Cloud Native / Kubernetes / Storage

Demo: What Rook’s Cloud Native Storage Can Offer for Kubernetes

30 Aug 2019 7:47am, by

In this demo, Patrick Donnelly, a software engineer with Red Hat and the project team lead for the Ceph distributed file system, demonstrated how the Cloud Native Computing Foundation‘s Rook cloud native storage orchestrator works as an operator in its use within the Kubernetes architecture. He also showed how it is used to orchestrate storage for Kubernetes clusters.

We also decided to do something different in this demo:  Cheryl Hung, director of ecosystem for CNCF took part by asking probing questions about what is being observed, and most importantly, Rook’s relevance to the developer community.

From the perspective of a storage admin, Hung asked why someone tasked with cluster management and storage would be interested in Rook. Donnelly replied by showing how Rook can simplify storage turnkey for Kubernetes clusters. It facilitates, for example, the setup process for distributed storage systems. “That’s all taken care of for you by the logic that Rook provides… From a usability perspective, configuring a self-cluster is not the easiest thing to do,” Donnelly said. “It’s very easy to screw up in some way.” Without Rook, for example, this process requires, among other things, upgrading sub-clusters, which usually requires very detailed set of steps to complete the process and careful administration on the operator’s part, Donnelly said.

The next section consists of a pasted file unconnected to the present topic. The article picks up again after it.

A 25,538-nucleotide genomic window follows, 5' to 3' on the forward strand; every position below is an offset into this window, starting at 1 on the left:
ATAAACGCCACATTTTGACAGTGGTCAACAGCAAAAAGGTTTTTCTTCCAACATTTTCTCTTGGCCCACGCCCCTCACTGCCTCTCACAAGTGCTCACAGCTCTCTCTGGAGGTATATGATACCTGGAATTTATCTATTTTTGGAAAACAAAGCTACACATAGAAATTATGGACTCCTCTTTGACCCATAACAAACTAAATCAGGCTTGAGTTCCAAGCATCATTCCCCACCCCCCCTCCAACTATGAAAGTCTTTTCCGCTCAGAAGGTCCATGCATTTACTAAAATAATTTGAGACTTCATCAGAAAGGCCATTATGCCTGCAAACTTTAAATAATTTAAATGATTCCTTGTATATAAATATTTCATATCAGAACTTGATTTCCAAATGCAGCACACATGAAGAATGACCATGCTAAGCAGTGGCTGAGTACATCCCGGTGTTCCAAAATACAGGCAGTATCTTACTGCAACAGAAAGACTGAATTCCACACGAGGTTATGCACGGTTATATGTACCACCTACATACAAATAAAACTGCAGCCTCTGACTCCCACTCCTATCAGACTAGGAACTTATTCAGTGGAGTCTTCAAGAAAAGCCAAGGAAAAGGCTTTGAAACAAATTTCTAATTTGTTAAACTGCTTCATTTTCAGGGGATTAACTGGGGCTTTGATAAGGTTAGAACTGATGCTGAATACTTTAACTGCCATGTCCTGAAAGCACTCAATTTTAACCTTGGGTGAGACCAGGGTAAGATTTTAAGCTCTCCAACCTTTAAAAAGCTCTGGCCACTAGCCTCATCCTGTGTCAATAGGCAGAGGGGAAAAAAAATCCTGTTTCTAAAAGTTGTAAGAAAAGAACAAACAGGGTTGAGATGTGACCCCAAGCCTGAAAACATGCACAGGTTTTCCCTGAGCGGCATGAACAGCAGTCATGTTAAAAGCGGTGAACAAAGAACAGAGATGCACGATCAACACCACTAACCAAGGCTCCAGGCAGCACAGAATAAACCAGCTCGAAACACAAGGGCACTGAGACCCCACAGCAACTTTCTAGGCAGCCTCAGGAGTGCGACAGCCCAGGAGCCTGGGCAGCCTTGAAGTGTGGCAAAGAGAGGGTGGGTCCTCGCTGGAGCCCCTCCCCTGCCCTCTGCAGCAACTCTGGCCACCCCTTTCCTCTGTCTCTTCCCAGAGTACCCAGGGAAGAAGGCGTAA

Donnelly also showed how Rook functions as a storage operator and finds storage in clusters and devices that can be used for storage that are available. When given certain configurations that are set up by the cluster operator through the YAML descriptions of what the clusters desired state should be, Donnelly showed how the Rook operator sets up the cluster on the Kubernetes infrastructure so that Ceph can then be used for Kubernetes.

Meanwhile, Rook will also undergo more development. “I think the effort so far has been actually getting things working. But now, they’re sort of pivoting away towards making it usable and easy for operators to set it up without that much fuss and then also to be able to easily [know] when things go wrong,” Donnelly said.

Alex Williams, founder and editor in chief of The New Stack, hosted this podcast, which was recorded live during KubeCon + CloudNativeCon + Open Source Summit China in Shanghai earlier this year.

The Cloud Native Computing Foundation is a sponsor of The New Stack.

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